Raja Adal, associate professor at the University of Pittsburgh, has been working on these and other questions related to instruments of writing, reproduction and certification. In his latest project, he is analyzing stamps in what is probably the largest business archive in modern Japan. The Mitsui Company's Mi'ike Mine archive spans half a century and includes tens of thousands of pages of documents with close to 100,000 stamps. This trove of documents can help to uncover the role that stamps have played in modern Japanese society. But creating a database of so many stamps has until recently been impossible. Such a database requires a huge team of research assistants to assemble it. More importantly, these assistants would need to be able to decipher the highly stylized form of the Kanji characters that they use – a level of expertise that isn't realistic.
Examples of collected images of stamps in the MiikeMineStamps dataset.
To create an index of the stamps in this archive, Adal turned to the ECSS, XSEDE computing systems, and colleagues at PSC, DeepMap Inc. of California (now NVIDIA) and CMU.
How XSEDE Helped
Adal's team had their work cut out for them, needing both expertise and computing power. XESDE had both on offer, starting with ECSS experts Paola Buitrago, director of AI and Big Data at PSC and first author in the research; Rajanie Prabha, PSC machine-learning research scientist; and Julian Uran, PSC machine-learning research engineer.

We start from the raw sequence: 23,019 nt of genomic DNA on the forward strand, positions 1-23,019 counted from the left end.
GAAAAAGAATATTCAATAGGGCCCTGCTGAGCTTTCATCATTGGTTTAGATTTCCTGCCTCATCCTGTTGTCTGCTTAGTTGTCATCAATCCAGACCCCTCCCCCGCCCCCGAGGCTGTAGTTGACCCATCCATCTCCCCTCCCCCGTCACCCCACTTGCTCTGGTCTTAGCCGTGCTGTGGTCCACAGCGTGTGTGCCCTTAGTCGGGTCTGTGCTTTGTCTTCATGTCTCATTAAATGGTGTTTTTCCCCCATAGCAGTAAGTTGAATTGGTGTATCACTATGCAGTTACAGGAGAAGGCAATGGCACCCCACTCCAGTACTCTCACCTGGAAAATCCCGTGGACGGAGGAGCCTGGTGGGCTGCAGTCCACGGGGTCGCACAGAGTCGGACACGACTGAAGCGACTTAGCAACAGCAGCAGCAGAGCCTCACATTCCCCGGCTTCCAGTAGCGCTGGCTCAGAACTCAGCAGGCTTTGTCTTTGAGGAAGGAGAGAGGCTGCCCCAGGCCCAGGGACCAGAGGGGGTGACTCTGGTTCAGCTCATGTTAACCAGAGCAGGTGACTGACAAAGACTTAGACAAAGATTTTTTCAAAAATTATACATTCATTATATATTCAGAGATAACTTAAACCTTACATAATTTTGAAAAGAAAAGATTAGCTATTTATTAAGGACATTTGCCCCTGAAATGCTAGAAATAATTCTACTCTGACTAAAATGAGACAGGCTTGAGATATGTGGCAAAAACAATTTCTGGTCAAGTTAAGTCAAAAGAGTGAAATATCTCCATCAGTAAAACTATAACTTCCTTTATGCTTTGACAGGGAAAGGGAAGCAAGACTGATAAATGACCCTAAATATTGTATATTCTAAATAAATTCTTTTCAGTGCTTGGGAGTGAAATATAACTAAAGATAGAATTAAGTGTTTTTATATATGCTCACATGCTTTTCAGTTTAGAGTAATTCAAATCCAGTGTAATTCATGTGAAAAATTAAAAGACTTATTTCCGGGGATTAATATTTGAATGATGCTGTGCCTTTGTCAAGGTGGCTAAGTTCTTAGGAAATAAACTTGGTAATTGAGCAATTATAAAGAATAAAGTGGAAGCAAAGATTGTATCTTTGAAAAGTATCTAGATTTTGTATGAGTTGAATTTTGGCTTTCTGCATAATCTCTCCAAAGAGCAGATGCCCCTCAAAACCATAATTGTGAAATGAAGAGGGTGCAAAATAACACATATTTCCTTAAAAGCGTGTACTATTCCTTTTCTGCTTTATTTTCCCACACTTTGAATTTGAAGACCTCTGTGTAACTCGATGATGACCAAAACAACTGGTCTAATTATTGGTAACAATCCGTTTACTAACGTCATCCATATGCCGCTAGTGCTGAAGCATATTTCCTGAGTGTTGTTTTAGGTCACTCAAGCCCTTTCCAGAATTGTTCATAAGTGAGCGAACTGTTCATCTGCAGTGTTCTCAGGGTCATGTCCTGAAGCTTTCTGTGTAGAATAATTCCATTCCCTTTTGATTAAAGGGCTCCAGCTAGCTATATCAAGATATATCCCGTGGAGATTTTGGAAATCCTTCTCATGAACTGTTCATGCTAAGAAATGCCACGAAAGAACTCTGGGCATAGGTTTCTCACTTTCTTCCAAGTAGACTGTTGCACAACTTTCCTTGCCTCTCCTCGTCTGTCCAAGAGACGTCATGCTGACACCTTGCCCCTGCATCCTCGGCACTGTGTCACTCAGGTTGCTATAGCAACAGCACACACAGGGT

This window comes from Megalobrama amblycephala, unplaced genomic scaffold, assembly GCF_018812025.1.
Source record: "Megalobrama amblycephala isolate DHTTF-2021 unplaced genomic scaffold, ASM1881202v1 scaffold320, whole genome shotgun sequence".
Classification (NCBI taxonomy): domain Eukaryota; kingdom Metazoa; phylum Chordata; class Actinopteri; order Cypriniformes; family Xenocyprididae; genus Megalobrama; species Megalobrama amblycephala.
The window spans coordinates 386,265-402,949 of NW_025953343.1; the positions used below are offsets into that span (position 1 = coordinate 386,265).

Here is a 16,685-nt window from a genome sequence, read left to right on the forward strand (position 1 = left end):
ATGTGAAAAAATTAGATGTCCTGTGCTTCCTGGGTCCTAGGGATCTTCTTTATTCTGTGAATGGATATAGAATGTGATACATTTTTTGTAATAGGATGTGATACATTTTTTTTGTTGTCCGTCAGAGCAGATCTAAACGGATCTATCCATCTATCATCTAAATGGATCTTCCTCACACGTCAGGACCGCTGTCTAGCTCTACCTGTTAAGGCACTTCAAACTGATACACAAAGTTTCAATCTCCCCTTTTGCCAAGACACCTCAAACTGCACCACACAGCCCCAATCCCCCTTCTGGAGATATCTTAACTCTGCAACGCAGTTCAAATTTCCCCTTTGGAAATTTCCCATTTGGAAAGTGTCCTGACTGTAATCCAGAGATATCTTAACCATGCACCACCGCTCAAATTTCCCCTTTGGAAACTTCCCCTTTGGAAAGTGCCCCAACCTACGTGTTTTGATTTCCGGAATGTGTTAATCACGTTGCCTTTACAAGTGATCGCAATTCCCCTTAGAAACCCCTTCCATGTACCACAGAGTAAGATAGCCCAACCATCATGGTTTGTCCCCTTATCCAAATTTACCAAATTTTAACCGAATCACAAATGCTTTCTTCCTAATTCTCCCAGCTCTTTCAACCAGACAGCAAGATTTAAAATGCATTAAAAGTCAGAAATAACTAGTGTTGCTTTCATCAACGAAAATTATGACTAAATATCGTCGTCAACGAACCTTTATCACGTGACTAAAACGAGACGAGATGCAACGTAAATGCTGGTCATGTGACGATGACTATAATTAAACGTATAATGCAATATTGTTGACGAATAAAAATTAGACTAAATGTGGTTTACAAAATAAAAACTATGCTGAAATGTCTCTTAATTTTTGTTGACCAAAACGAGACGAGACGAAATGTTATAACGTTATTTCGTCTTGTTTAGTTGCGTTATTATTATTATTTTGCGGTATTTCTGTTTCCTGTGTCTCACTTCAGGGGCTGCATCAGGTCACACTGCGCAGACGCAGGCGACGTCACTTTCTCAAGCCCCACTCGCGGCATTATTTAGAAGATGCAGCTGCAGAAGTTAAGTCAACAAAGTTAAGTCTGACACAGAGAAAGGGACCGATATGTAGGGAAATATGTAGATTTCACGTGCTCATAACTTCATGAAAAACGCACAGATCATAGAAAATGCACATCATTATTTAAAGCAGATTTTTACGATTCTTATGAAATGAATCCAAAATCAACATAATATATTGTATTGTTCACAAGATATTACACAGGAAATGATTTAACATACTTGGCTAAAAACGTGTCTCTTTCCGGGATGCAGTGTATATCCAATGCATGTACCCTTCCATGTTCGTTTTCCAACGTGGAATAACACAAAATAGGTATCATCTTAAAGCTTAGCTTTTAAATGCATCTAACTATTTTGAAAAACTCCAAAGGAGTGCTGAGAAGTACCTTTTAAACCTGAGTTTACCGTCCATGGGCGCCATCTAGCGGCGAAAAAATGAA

This type of project is typically tackled with DL, a type of AI. DL works by first having the computer train a "model" on a limited dataset in which human experts have labeled the "right answers." Once training is complete, the researchers test the accuracy of the model using a portion of the data that had not been used during training. After repeated cycles of training and successful testing, the AI is ready to be applied to the full, unlabeled dataset.
Problems come up, though, when the initial training dataset isn't varied enough to capture the complexity of the full dataset. Infamous failures of AI in the real world – for example, AIs that pick up prejudiced language or hire in a biased way – often originate in a biased or incomplete training dataset. The problem with the MiikeMineStamps dataset is that there are many, many people whose stamps are represented very few times. This means that there's a "long tail" of rare stamps in the full dataset that is extremely difficult to capture in a training dataset.